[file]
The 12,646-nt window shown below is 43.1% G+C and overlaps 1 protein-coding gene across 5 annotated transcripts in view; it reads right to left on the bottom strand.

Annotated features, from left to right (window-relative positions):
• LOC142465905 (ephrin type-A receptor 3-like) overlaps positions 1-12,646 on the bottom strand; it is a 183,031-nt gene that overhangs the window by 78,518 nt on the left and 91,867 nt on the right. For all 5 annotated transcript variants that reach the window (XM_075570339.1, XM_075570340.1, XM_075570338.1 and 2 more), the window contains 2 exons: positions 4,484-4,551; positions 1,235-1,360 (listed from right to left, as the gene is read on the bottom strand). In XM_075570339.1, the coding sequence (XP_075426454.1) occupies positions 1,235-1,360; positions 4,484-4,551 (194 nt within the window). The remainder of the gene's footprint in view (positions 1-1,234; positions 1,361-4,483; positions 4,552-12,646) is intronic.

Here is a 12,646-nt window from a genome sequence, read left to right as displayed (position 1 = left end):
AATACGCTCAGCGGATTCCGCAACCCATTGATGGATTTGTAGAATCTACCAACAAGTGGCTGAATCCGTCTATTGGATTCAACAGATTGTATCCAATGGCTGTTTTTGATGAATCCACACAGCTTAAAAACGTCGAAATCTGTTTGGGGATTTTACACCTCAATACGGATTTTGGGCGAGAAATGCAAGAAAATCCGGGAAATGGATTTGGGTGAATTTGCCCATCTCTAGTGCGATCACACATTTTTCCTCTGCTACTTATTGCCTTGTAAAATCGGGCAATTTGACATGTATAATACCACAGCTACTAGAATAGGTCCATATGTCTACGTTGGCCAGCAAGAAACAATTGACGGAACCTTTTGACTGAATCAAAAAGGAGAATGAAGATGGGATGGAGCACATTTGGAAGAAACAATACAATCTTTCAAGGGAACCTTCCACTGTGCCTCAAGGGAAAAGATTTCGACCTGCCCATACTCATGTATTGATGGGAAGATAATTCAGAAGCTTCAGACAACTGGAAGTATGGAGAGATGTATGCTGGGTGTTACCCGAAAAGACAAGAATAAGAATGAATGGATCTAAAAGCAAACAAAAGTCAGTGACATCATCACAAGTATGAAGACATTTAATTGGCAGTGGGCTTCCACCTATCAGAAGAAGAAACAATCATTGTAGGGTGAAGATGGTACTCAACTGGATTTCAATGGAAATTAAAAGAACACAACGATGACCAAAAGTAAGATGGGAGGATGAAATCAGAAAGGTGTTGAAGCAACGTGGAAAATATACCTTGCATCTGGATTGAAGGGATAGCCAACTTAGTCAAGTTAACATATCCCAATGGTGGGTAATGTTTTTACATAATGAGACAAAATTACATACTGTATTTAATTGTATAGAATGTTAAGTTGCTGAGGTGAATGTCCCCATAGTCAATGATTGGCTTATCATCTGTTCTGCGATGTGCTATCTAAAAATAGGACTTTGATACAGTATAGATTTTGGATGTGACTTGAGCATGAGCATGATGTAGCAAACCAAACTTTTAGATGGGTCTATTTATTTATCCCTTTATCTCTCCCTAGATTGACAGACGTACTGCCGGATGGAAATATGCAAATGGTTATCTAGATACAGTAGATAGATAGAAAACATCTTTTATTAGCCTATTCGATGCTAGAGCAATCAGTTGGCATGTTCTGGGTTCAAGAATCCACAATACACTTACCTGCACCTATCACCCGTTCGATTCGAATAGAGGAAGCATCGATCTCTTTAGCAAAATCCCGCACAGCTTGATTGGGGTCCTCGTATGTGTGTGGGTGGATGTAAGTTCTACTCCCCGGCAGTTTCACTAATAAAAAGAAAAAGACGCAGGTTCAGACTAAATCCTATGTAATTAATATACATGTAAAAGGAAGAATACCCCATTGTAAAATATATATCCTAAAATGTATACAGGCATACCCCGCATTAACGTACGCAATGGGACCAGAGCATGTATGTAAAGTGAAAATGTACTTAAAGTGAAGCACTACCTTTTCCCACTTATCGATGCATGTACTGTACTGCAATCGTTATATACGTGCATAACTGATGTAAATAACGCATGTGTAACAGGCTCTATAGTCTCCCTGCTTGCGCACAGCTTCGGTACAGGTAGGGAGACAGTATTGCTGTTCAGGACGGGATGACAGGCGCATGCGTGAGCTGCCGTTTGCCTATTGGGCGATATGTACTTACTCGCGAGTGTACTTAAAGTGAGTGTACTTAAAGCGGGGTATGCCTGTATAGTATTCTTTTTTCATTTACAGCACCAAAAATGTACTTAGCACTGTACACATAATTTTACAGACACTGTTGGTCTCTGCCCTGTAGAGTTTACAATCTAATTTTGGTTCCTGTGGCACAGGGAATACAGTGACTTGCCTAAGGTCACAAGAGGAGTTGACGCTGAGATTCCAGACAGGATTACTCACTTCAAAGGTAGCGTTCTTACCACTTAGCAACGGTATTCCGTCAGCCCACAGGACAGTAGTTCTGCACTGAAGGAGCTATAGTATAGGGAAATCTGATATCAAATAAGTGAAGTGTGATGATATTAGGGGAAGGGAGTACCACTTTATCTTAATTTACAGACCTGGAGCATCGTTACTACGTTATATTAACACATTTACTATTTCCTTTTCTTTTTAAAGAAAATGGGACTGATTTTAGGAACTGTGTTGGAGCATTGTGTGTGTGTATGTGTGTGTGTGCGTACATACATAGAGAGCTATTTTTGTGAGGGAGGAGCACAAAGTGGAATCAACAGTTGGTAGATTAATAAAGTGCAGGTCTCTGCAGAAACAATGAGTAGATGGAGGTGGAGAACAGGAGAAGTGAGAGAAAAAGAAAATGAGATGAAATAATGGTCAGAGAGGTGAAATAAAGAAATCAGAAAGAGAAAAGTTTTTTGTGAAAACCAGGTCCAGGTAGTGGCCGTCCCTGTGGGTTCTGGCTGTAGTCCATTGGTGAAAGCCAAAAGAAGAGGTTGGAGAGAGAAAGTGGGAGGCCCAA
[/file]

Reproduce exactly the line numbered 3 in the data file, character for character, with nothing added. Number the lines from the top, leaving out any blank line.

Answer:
• LOC142465905 (ephrin type-A receptor 3-like) overlaps positions 1-12,646 on the bottom strand; it is a 183,031-nt gene that overhangs the window by 78,518 nt on the left and 91,867 nt on the right. For all 5 annotated transcript variants that reach the window (XM_075570339.1, XM_075570340.1, XM_075570338.1 and 2 more), the window contains 2 exons: positions 4,484-4,551; positions 1,235-1,360 (listed from right to left, as the gene is read on the bottom strand). In XM_075570339.1, the coding sequence (XP_075426454.1) occupies positions 1,235-1,360; positions 4,484-4,551 (194 nt within the window). The remainder of the gene's footprint in view (positions 1-1,234; positions 1,361-4,483; positions 4,552-12,646) is intronic.